Water restrictions reach London as drought continues

The UK's biggest water company will join six others in imposing a ban on hosepipes, to come into force on 3 April, in response to the continuing drought in South-East England.

Eight million Thames Water customers will be banned from using hosepipes and sprinklers, the company said Monday. But it also acknowledged the need to do more to reduce leakage.

A third of London's pipes are more than 150 years old, while a third of the water supplied to the capital is lost through leakage.

Thames Water, which serves London and areas of the South-East, has not had to resort to banning hosepipes for 15 years. The company said more drastic measures such as water tankers may follow if the drought continues.

Jeremy Pelczer, Chief Executive of Thames Water, said: "We are reluctant to restrict the amount of water our customers use, but the situation is serious."

"The drought across the South-East has now gone on for so long that we have to be prudent and introduce measures that will make best use of limited supplies and help protect the environment. ..."

"By taking this step now, we will lessen the likelihood of more stringent restrictions later - but much still depends on how much rainfall we receive in the coming weeks."

"If we see little rain, coupled with high demand, then we may have to go further and restrict a wider range of non-essential uses of water."

Thames Water follows in the steps of six other companies - Sutton and East Surrey Water, South East Water, Southern Water, Mid Kent Water, and Cholderton and District Water - that all decided to ban hosepipes since the South-East's worst drought for 80 years began in November 2004 (see related story).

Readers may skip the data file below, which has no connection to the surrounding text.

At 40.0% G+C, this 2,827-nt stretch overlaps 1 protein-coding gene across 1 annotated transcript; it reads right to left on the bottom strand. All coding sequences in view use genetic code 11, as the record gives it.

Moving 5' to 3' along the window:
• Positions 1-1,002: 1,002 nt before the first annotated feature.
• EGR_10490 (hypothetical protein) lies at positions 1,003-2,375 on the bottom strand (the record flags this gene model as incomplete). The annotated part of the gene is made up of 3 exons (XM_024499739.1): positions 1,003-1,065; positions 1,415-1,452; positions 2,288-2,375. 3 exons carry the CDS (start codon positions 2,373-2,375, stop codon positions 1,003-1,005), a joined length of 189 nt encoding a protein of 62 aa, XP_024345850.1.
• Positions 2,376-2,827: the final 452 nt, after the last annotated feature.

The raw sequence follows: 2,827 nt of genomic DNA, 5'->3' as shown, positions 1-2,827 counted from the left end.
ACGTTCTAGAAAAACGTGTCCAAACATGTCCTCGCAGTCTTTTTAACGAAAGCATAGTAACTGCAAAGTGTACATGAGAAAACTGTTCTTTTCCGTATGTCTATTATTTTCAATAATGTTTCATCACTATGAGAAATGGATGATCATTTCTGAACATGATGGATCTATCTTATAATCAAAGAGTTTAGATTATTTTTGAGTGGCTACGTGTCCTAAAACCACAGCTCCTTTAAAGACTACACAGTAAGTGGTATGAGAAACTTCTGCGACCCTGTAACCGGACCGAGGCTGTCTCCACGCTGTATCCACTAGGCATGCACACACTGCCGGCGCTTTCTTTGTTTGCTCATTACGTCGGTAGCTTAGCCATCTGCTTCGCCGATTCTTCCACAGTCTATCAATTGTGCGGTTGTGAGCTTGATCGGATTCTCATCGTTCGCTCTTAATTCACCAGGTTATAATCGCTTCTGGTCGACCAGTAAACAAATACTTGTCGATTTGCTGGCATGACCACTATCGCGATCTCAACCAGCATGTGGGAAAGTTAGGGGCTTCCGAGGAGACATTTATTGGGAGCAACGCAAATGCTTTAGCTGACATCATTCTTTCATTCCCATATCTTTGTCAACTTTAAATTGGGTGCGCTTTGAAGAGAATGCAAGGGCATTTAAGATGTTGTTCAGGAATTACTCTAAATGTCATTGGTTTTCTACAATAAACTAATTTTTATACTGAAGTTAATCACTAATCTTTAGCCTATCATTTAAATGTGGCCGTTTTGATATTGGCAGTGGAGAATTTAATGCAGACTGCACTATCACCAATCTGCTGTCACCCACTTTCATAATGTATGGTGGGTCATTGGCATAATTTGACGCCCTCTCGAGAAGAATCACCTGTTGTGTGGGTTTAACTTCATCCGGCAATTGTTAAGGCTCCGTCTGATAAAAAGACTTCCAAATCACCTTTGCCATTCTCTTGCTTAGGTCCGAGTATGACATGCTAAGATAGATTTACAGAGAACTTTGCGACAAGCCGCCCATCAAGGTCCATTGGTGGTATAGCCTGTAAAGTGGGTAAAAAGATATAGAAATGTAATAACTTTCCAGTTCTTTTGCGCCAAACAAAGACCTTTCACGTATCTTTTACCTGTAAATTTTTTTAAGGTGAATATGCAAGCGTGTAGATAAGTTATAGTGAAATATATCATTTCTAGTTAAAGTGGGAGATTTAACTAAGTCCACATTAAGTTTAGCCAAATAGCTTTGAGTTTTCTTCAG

Water companies rely on winter rains to recharge groundwater sources, and are preparing for the worst after the last two winters proved second driest since records began in 1914.

Critics say that the hosepipe ban is not enough. Lib Dem shadow environment secretary Chris Huhne said:

"We accept the necessity of this hosepipe ban. However, it is not the long-term answer to the present drought. Thames Water must do more to reduce leakages."

"In addition, water metering must be introduced where water consumption is higher than average, if the UK's water shortages are to be overcome. If we do not take immediate steps to halt climate change droughts like this will become evermore commonplace."

Folkestone and Dover water company recently became the first to resort to compulsory water meters (see related story).

Thames Water says it is doing everything it can to cut water wastage, with plans for a water-saving publicity campaign as well as pipe repairs.

"We remain absolutely committed to reducing leakage as rapidly as possible, and are spending more than £500,000 per day on this essential task. That includes fixing an average of 200 leaks a day."

"In addition, we are planning joint advertising campaigns with other water companies and with the GLA."

"These will stress that water is an increasingly precious resource, not just in the current drought, but in the longer term, with growing evidence of climate change and many more people moving into our region."

The Environment Agency welcomed the ban. The EA's David Willis said: "Given the current status of our water resources, water companies must take action to reduce risks to water supply and the environment. Thames Water are acting responsibly by introducing a hosepipe ban at this time."

By Goska Romanowicz


| drought


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